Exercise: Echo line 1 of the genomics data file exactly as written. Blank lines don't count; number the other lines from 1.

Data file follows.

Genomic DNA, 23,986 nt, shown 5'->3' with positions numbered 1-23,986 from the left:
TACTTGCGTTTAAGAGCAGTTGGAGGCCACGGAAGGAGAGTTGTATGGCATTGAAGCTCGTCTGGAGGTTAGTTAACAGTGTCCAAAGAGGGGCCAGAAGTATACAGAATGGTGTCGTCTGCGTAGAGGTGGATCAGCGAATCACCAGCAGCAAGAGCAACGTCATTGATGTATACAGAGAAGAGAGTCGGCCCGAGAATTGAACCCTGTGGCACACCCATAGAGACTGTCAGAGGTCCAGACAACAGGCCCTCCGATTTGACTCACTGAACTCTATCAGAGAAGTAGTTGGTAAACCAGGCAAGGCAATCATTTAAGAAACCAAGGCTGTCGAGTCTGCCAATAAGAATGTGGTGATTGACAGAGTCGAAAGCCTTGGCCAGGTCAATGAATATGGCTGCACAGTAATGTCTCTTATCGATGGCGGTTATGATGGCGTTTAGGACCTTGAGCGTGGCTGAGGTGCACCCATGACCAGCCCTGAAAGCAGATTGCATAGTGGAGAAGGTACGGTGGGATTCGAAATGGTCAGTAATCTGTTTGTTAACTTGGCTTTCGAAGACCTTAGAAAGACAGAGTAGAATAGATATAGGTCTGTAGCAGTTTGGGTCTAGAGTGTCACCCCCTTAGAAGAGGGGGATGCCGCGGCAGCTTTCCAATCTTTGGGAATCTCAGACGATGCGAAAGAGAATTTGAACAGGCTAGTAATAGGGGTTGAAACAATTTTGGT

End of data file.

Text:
Genomic DNA, 23,986 nt, shown 5'->3' with positions numbered 1-23,986 from the left: